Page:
The Oregon statesman. (Salem, Or.) 1916-1980, February 10, 1926, Page 1, Image 1

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Zoning Commission
i Would Qeriy Petitions to
ErectlBillboards" N 4
Question of Bnlldlns Serrlce StAo
tion On Capitol and Xnter
' Streets IatetillHang-
That bill boards are to , follow
the fate pi extinttidn like the dodo
. and the jbaftalo jwa indicated last
night when the! lty zoniae com-
i mission t moved to reeommend lo
the- couacilt that the 'petition - of
'.Fotter and Kleiser to efect a sign
board at Capitol .street, and the
Tile Toad. be not granted. -vein
explaining this stand, the
t.commtssioa . added in the report
:. l9TaQ' the-cottncil'. that the com
. -rates Jon. take! stand against the
.' rectkn;e;f any fin boards-except
-.those carrying advertisements for
I f the bnsiness.on, the sarnie property
t the sign boards ja.? posted. ,4
' Another - important' .precedent
was Established when the commis
Veion went-on record as'' beins op-"posed-.toofferi)jrf
adrfce to the
v council that the council had not
- already solicited. - It kwas held
-that c.the .commission had no oc-
casflon to .interfere unduly with
tthe affairs of th -councillor -.;'
; This ue8tionl arose due to the
presence?, o. a Mr. -Berger. whd
f wished a bearing? before the eom4
jnission relative to erecting a serr-t
vice statfo'aion fthe soutfieast corM
Cer of Capitol and Center streetsi
. J lis petition was .turned down by)
? he- council f several -mantha ' ago j
tThen At-the last meeting, of.' the
-council, the petition was brought
up-agata. only t be turned down.!
t A Jth council, bad moti tt Icially
tasked the zoning commission to
i give an opinion the commission
t refused Berger a hearing.- 4 -i?
i? General sentiment ; seemed to
t be, however, that the less service
-stations erected, :tbe better for the
city from the standpoint bf beauty.
The commission' ' will recom-
td to the council that: the three,
,s..tUns J OF : me erecuu
41ngs brought before tne
XZiing last-night he gtanted. r j
.Kennedy la seeking to! construct
a, -concrete .buildiag at Aca&t-al
$20,000 for a dyeing and cleaning
establishment. He proposed to
have a boiler building in the rear.
The commission explained in
granting; his petition that the lo
cation is In a small business dis
trict, -v - ! :-,. L .,. .
The Brown and .Young build
ing is to be constructed if the
council adopts the recOmmenda
tiontion of the commission. The
building, to be i slocated, on the
northwest corner of High1 and Cen
ter streets, will be of: concrete, and
will cost about J3000.
Funding of the commission in
this case is significant of the fact
that Salem's business district is to
push northward. The commission
held that without question this lo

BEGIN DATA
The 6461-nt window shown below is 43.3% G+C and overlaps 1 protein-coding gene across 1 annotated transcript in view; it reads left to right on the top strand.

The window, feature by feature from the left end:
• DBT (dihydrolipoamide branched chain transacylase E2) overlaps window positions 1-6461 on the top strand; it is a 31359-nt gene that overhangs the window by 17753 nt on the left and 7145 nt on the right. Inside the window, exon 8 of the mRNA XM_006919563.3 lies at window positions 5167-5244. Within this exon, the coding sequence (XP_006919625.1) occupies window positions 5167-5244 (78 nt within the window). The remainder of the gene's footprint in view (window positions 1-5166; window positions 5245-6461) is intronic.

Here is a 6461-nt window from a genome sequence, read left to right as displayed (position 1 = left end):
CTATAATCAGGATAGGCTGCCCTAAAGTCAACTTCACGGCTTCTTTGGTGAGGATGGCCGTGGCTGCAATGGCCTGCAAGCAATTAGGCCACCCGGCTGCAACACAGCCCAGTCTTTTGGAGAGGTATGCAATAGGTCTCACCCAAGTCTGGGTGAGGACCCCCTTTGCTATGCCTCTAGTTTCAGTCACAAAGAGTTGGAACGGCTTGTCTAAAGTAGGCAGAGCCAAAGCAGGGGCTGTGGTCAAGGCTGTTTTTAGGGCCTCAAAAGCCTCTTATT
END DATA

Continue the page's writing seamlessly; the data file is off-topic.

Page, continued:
cation is to be a i-ecognzed busi
ness district. ; j L!.
On the same grounds the peti
tion of Forrest Mick to construct
a one story concrete store build
iag .on, the northeast porner of
High and Center was favored. Vx
.Cuyler Van Pattbn; Wt S. Ham
illon arid Ge0.k H.Y Gf abenhorst
were appointed as ja conimittee to
iwv intotha-matter ioft hiring a
part time secretary to took after
the clerical-deuils of thej commis
sion; .. .;- p f' f -V ;
wtt t.r k cxttStjed von
r -
'-. The Falls City Enterprise was
vxifarriiT. aecordisg to an-
ounwment mad ' pn,lic ;by
George M. Cole, owner ana canon
TheenUre plant will be moved to
.u.w,tMimg future date
Thepaier m1ontirtuerfor. the
presenfer it ' is "ftfi
the management oi.vB i v,.
Thei)aper, under the Miirection
r Mf. Cole, wow the support of
itv'M husinessi meai . and "n
Joyeda good circulation . buUt' in
: ItS nine Y7.''- - '
i70;;;I)B.'.HIXB$ DIES
i rtTTr?AnO.- Febi ' 9.-(AP.) -
l J' ..v.. Ttnftk Hine.l national
SimStcl-- ientor
taeriasinoke eei method
of hiding troops ahd hip move---,TT.a-:the
'world war. is
Yri77ZZZZXikjt. his home
a suburb., He
was' 3 8 fyears- old. .fYb ti
N ABERDEfcK, Wash., , Feb. 9.
jf- wir 3J a master me-
traction ft ureugius vv
strucuon chehalis river
here this afternoonj trM he slip-
i tii rail - iroixi
dock on Which ho wg working.
mm rR MEET
t SEATTLE, Feb. t .-- AF .-
L. ---AitLU from alUover. the
sity of Washington for a three day
,'islon of the fourtcenthvnnual
- ! - i y -
John Quinland Returns, Reporting French System of Retting
and Drying: Can Be Used,
f Mown Flax Found Practical'
The Oregon penitentiary has
of the thing3 John Quinland
and the east He came back
Tress that has soj far been made at the Oregon prison in the
way of establishing the flax- industry thererf fofhinsr ia great
or small except iby comparison. 'The; Oregon vprison ; plant
shows up well m comparison with plants of ltskmd in Canada
and the United States. " H - :WL0- v '
- Mr. Quinland who is superlntehdent of the industries at
no IAAI TCD U iDDnVUM nts tnp on January zw. e ar
Urf. (ALItn n.jbJtUWM t rived, hornet at f 5 dclocks Monday
'iAMCn UCAr Ttf nfctPCP morning. He lost-Uo time,'' .He
; riAiyitU ntALin.UtrlUtrii was busy every wakUg moment
School Board Ends Protracted
" ControversypAssIstant' Is
Elecfea -s'-"i''
Dr. Walter ll. Brown, head..of
the Marion County (Child Health
Demonstration heife; was last
night elected to serie as full time
county health of flcr at rH salary
of SI a year, with his assistant,
Vernon Douglaav- who serves' at
140 a month. . y l-: :'' '
Dr.'.D. Jt. Ross, resigned, re
ceived high commendation" by
motion of the school - board . at its
meeting last nighVwhen his serv
ices in the past ,f were highly
praised. . -- - i'.t.r.
Choice of the board In electing
Dr. Brown as full time; health: of
ficer.- ends the, arotrected -contro
versy concerning , the; necessity of
the county city and, school board
finding ..funds witn uwnicn -ia -nance
the? services of:-a- compe